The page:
It is about 60 miles from my house to the office in New York.  Google tells me it should take (without traffic – oh, Google) one hour and thirteen minutes and 1:22 with traffic.  Google is a liar.

Screen Shot 2014-11-06 at 12.22.57 PM

The first part – down the Palisades – was a breeze; as was getting over the GWB amazingly.  But, my luck ran out as I wound down to the Henry Hudson. Traffic came to stop. Pot hole repair crews were on the scene and we slowly crept down the west side of Manhattan.  An hour after I paid my $12 to cross the bridge the journey to Chelsea was complete.

I got to do it all over again going home.  I mean, after the old $46 dollar shot to the family jewels at the parking garage.

Grand total (cue the horns):    Two stressful, traffic-filled hours each way.  No beer on the train or reading a magazine or blogging.  It was just unhappy people stuck in traffic on poorly designed parkways.  I mean, the Saw Mill still has traffic lights in Yonkers.  Come on.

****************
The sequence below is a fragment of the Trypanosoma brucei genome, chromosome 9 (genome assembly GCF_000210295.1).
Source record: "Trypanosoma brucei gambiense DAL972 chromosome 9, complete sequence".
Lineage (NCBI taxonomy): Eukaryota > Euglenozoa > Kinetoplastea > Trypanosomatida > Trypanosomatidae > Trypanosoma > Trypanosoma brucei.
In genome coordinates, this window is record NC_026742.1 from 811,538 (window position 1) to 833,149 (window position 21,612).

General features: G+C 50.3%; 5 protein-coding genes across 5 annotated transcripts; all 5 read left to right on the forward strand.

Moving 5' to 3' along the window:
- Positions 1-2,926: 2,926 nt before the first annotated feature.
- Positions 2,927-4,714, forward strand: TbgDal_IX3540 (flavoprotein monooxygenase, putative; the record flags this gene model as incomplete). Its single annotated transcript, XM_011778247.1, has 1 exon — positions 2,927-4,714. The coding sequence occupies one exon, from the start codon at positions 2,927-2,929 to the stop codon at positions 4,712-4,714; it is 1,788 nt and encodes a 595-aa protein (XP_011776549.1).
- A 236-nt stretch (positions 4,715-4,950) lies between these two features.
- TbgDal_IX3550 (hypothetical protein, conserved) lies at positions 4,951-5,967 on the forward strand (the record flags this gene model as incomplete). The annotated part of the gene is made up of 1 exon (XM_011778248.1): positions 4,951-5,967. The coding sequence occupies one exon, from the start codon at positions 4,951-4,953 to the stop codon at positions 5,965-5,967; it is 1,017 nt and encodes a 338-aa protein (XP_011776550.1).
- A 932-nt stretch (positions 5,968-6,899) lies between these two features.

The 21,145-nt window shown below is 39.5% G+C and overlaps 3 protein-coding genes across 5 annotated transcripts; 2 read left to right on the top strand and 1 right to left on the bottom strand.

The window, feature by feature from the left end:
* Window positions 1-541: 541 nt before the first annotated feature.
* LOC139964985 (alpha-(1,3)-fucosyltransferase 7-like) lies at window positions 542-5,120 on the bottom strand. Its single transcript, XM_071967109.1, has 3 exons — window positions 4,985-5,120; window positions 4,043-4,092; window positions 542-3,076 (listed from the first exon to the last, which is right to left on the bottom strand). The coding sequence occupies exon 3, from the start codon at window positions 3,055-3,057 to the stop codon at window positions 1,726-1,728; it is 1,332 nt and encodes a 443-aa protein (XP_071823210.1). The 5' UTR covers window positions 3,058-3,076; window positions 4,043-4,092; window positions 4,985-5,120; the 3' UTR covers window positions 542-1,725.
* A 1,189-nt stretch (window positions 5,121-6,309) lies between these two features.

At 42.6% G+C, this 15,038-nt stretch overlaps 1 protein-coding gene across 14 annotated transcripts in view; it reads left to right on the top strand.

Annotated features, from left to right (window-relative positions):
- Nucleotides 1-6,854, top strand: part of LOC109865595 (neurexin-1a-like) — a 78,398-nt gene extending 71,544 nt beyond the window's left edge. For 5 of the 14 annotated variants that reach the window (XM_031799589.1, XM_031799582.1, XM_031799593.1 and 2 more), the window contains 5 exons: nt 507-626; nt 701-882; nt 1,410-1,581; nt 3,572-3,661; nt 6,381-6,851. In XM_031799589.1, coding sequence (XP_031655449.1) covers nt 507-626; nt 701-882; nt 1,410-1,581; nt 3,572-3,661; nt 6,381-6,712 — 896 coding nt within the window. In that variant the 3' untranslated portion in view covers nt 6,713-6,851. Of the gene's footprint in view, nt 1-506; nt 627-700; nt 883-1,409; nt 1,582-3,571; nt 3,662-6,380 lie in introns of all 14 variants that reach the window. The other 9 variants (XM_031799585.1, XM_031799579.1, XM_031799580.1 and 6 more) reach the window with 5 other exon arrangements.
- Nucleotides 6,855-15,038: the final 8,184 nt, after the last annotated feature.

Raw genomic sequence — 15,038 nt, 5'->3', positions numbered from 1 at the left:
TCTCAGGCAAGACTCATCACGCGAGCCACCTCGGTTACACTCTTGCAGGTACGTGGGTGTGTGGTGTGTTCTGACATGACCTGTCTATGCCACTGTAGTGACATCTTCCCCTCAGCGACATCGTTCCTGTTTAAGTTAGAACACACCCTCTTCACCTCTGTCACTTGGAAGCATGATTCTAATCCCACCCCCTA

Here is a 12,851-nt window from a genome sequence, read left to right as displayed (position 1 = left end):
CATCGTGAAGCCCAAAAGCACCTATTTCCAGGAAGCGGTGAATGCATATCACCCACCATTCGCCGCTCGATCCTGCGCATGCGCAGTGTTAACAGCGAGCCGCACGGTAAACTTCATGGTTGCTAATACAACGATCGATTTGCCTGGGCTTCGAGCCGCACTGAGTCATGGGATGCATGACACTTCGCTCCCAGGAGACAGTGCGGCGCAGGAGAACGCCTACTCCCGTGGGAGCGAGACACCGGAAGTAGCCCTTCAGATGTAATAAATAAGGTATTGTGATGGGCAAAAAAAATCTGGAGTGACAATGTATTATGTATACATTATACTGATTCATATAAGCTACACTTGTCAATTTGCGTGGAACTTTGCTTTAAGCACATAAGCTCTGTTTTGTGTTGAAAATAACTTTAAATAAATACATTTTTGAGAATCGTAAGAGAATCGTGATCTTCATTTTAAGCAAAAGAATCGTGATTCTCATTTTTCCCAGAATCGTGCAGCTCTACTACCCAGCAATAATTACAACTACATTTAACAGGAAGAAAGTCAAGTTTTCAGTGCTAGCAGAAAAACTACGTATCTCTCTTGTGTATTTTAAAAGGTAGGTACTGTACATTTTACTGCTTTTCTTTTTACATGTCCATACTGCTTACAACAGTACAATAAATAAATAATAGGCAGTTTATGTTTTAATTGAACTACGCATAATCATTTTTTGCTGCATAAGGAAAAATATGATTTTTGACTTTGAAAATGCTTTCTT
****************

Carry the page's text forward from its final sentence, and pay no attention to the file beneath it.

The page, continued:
Plus, $75 worth tolls, gas and parking.

I won’t do it again, unless I have to.  Unlike Henry Hudson, what I discovered was nothing new.  I don’t like to drive.

The Bar Car: Brooklyn East India Pale Ale

20141008_163753_resized_1The beer selection at the Grand Central Rite-Aid is like a high school reunion; a lot of familiar faces but very few people you’d really want to hang out with for any extended period of time. But, sitting in the ballroom corner of this romp down memory lane is that girl who moved from the city to your town the middle of junior year. You never talked to her until well after college. You were too busy chasing the ones who seemed exciting because they rode clydesdales or came from the Rockies. A few years after college, you would occasionally bump into her at a bar and when you were finished chatting with Sam (because that’s what adults drink) you might get brave and actually say hello.